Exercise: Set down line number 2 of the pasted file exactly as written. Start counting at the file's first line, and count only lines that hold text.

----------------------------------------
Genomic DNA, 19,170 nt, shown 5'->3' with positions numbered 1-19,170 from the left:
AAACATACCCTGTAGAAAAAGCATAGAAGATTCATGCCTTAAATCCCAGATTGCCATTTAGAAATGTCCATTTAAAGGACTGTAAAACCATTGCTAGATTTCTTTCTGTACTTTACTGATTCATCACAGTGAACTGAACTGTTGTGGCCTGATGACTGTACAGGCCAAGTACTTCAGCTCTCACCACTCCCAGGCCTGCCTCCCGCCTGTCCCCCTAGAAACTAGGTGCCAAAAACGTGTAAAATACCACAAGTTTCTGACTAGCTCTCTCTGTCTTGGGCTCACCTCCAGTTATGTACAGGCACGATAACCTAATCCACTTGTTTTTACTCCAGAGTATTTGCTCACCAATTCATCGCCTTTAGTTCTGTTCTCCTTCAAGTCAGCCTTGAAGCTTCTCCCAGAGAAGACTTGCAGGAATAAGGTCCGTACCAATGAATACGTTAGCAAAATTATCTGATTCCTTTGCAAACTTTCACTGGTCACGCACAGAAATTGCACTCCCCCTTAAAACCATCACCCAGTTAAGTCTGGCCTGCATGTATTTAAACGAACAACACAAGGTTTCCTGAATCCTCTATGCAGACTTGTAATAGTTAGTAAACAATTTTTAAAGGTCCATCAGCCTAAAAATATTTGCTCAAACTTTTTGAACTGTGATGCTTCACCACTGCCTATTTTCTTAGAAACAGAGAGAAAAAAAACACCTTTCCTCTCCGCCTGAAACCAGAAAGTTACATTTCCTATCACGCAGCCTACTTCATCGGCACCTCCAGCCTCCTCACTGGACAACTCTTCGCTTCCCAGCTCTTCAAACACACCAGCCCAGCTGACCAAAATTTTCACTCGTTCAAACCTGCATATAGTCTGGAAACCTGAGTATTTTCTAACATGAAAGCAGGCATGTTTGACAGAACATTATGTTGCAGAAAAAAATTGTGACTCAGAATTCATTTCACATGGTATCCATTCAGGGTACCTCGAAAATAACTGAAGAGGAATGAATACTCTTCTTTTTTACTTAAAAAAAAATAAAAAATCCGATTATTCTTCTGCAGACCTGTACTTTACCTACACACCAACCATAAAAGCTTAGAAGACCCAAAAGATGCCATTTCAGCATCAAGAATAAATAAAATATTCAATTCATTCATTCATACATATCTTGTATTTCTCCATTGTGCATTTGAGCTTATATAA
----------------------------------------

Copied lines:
AAACATACCCTGTAGAAAAAGCATAGAAGATTCATGCCTTAAATCCCAGATTGCCATTTAGAAATGTCCATTTAAAGGACTGTAAAACCATTGCTAGATTTCTTTCTGTACTTTACTGATTCATCACAGTGAACTGAACTGTTGTGGCCTGATGACTGTACAGGCCAAGTACTTCAGCTCTCACCACTCCCAGGCCTGCCTCCCGCCTGTCCCCCTAGAAACTAGGTGCCAAAAACGTGTAAAATACCACAAGTTTCTGACTAGCTCTCTCTGTCTTGGGCTCACCTCCAGTTATGTACAGGCACGATAACCTAATCCACTTGTTTTTACTCCAGAGTATTTGCTCACCAATTCATCGCCTTTAGTTCTGTTCTCCTTCAAGTCAGCCTTGAAGCTTCTCCCAGAGAAGACTTGCAGGAATAAGGTCCGTACCAATGAATACGTTAGCAAAATTATCTGATTCCTTTGCAAACTTTCACTGGTCACGCACAGAAATTGCACTCCCCCTTAAAACCATCACCCAGTTAAGTCTGGCCTGCATGTATTTAAACGAACAACACAAGGTTTCCTGAATCCTCTATGCAGACTTGTAATAGTTAGTAAACAATTTTTAAAGGTCCATCAGCCTAAAAATATTTGCTCAAACTTTTTGAACTGTGATGCTTCACCACTGCCTATTTTCTTAGAAACAGAGAGAAAAAAAACACCTTTCCTCTCCGCCTGAAACCAGAAAGTTACATTTCCTATCACGCAGCCTACTTCATCGGCACCTCCAGCCTCCTCACTGGACAACTCTTCGCTTCCCAGCTCTTCAAACACACCAGCCCAGCTGACCAAAATTTTCACTCGTTCAAACCTGCATATAGTCTGGAAACCTGAGTATTTTCTAACATGAAAGCAGGCATGTTTGACAGAACATTATGTTGCAGAAAAAAATTGTGACTCAGAATTCATTTCACATGGTATCCATTCAGGGTACCTCGAAAATAACTGAAGAGGAATGAATACTCTTCTTTTTTACTTAAAAAAAAATAAAAAATCCGATTATTCTTCTGCAGACCTGTACTTTACCTACACACCAACCATAAAAGCTTAGAAGACCCAAAAGATGCCATTTCAGCATCAAGAATAAATAAAATATTCAATTCATTCATTCATACATATCTTGTATTTCTCCATTGTGCATTTGAGCTTATATAA